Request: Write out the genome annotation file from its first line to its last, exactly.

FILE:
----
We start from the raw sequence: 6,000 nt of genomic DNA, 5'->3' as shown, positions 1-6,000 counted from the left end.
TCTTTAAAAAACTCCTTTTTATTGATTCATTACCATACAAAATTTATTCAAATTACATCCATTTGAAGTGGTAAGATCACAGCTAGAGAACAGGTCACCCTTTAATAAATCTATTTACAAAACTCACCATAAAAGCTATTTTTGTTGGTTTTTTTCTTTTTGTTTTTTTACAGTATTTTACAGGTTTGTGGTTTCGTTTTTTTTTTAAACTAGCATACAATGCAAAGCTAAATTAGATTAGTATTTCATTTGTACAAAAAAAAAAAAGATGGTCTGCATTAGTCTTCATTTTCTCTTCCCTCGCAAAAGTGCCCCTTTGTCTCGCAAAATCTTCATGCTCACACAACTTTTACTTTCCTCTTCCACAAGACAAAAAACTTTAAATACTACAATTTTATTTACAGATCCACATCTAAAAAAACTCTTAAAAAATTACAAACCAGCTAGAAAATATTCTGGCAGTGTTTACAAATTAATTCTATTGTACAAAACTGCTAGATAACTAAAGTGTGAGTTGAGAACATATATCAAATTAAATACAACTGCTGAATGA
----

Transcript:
We start from the raw sequence: 6,000 nt of genomic DNA, 5'->3' as shown, positions 1-6,000 counted from the left end.
TCTTTAAAAAACTCCTTTTTATTGATTCATTACCATACAAAATTTATTCAAATTACATCCATTTGAAGTGGTAAGATCACAGCTAGAGAACAGGTCACCCTTTAATAAATCTATTTACAAAACTCACCATAAAAGCTATTTTTGTTGGTTTTTTTCTTTTTGTTTTTTTACAGTATTTTACAGGTTTGTGGTTTCGTTTTTTTTTTAAACTAGCATACAATGCAAAGCTAAATTAGATTAGTATTTCATTTGTACAAAAAAAAAAAAGATGGTCTGCATTAGTCTTCATTTTCTCTTCCCTCGCAAAAGTGCCCCTTTGTCTCGCAAAATCTTCATGCTCACACAACTTTTACTTTCCTCTTCCACAAGACAAAAAACTTTAAATACTACAATTTTATTTACAGATCCACATCTAAAAAAACTCTTAAAAAATTACAAACCAGCTAGAAAATATTCTGGCAGTGTTTACAAATTAATTCTATTGTACAAAACTGCTAGATAACTAAAGTGTGAGTTGAGAACATATATCAAATTAAATACAACTGCTGAATGA